Flying is probably best when travelling from the country's main hubs to some of the more far-flung destinations, such as Okinawa and Hokkaido. Ferries are surprisingly uncommon, as all the major islands are linked by bridges and tunnels.

The Japan Rail Pass offers overseas visitors unlimited travel on a vast network of trains. You can choose a 7-day, 14-day or 21-day pass, first or standard class. It must be purchased before a trip.

Traveling Within Cities by Public Transportation

Local transport systems in major cities are efficient, safe and clean. For example, Tokyo has an extensive metro and over ground rail system, and it is best to use a pre-loaded transport card, such as Suica, to get around. Hold your card against the barriers at the station entrance to access the platform.

Kyoto's bus system is quite convenient for getting around the city and is the best way to reach many of the main attractions. The ICOCA electronic card or a 1-day pass are valid on most forms of city transport.

Taxis can be useful over short distances but they are very expensive during peak travel hours. Not only is public transport typically very convenient in Japan, it is also much cheaper than the average $1,000 a day needed to rent a private car with driver.

Private cars can be arranged, only at a higher price. We recommend using private car services for travelers in family groups, or groups of about 5 people, seeking a more intimate experience.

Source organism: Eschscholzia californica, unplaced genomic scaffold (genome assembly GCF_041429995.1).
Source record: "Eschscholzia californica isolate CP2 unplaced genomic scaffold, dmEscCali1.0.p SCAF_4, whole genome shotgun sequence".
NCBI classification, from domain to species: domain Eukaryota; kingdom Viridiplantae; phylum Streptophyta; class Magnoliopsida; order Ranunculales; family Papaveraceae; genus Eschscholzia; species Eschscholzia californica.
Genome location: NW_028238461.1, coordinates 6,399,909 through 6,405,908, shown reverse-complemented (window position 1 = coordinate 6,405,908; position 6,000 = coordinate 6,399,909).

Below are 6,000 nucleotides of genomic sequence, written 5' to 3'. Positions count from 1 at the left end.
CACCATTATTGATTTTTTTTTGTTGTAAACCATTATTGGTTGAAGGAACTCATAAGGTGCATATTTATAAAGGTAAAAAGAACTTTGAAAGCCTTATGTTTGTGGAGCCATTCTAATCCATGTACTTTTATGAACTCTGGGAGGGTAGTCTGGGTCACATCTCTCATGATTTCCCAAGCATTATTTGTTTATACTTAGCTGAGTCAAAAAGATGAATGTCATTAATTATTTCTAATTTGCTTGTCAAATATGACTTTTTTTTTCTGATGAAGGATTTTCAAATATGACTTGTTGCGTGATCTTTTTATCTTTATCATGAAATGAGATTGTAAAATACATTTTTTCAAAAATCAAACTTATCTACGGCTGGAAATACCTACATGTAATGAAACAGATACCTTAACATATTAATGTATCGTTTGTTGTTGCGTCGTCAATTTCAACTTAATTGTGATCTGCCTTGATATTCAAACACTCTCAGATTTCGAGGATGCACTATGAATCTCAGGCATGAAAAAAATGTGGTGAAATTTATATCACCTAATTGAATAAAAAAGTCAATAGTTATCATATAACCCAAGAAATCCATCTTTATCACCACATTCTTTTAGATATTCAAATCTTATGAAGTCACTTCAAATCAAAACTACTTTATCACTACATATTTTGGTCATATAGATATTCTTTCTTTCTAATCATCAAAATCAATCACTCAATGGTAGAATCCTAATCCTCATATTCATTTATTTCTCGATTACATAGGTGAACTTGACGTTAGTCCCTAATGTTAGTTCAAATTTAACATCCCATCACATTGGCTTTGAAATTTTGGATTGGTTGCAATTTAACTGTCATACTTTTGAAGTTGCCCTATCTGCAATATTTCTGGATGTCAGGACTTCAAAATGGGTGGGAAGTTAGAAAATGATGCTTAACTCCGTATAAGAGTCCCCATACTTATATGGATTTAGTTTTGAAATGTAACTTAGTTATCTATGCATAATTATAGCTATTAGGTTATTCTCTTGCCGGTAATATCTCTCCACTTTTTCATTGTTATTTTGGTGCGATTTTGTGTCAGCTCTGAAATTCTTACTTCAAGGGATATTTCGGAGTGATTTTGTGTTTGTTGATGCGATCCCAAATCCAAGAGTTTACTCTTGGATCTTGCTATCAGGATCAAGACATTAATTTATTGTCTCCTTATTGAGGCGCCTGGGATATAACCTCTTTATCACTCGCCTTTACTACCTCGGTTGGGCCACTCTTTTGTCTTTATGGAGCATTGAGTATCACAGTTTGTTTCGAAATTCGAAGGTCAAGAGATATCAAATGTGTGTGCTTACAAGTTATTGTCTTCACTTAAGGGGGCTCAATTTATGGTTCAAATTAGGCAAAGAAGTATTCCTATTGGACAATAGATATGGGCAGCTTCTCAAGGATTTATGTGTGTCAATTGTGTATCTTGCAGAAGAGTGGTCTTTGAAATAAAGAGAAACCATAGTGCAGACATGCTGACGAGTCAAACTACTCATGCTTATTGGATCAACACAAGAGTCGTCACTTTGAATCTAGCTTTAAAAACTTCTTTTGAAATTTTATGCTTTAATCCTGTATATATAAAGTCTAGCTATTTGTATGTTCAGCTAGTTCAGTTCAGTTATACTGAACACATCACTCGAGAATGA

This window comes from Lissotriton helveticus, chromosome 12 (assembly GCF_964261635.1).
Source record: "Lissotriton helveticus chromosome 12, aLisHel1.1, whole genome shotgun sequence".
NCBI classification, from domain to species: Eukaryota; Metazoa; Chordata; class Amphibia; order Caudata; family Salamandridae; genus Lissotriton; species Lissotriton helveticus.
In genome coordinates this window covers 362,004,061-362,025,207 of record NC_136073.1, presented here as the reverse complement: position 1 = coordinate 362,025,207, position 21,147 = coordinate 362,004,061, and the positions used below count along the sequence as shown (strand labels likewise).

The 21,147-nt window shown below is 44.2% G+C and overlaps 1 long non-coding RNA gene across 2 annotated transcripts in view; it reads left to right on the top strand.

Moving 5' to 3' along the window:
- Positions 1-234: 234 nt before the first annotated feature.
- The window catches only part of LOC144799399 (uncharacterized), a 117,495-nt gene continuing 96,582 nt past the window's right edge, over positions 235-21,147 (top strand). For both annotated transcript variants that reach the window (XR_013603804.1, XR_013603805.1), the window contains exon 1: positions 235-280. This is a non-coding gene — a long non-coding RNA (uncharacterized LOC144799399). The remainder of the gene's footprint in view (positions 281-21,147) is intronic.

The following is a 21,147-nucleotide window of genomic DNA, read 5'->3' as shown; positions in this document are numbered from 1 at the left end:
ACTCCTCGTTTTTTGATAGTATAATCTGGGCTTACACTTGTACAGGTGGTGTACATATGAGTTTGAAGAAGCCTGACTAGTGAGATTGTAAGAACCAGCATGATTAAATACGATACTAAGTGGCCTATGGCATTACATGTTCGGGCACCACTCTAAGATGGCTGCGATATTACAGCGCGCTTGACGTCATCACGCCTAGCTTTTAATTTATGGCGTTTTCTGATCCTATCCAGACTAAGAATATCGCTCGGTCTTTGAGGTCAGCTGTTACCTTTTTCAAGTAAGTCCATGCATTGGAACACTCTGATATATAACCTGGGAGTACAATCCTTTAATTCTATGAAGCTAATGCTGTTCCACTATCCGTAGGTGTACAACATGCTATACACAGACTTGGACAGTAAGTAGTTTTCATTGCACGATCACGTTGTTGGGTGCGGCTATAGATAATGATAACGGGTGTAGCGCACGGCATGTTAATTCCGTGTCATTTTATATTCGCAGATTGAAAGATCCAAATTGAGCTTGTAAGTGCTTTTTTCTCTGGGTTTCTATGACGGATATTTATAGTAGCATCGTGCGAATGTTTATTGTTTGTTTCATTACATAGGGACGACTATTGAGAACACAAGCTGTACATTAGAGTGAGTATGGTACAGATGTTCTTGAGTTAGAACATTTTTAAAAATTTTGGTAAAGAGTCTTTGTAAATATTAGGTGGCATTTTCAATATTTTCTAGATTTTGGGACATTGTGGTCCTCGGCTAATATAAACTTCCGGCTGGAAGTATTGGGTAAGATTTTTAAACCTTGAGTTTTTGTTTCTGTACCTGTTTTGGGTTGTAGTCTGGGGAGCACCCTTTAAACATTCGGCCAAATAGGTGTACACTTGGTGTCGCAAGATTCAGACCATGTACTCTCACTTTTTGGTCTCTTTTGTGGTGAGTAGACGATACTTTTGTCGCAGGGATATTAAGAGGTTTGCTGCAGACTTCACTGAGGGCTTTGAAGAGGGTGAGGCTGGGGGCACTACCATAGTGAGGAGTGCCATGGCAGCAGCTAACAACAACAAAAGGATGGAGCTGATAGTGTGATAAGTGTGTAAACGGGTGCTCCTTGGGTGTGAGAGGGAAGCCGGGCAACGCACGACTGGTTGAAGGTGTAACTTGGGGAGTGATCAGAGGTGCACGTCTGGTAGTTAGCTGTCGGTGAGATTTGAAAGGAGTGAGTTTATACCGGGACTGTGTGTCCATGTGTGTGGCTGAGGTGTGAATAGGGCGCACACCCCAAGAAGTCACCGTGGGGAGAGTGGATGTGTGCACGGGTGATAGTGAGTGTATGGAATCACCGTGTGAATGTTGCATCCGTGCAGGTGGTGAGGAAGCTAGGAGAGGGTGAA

Pack Light

We recommend packing light and smart for your trip, as you will be required to carry your own luggage between train stations and hotels. This will involve climbing stairs and slopes. Light luggage is also better for bullet trains, which often provide little space for luggage larger than a carry-on suitcase.

For travelers with heavy baggage, it can be difficult to find a particular train or exit during rush hour. But again, Japan's travel infrastructure is among the most advanced in the world, and railway staff and local people generally try to be helpful to foreigners.

Book Early

We always advise booking as early as possible when making travel arrangements in Japan, especially when travelling during the peak periods of March-May or October-November.

Closure of tourist sites can occur at short notice on public holidays. Please be advised that many long-distance trains, ferries, and airlines will be fully booked, as well as hotels and guest houses, during the following peak periods:

New Year holiday season (December 29 to January 3, plus adjacent weekends); "Golden Week" holiday season (April 29 to May 5, and adjacent weekends); "Bon" Festival season (one week around August 15).

Your 1:1 travel consultant will reply within 1 working day.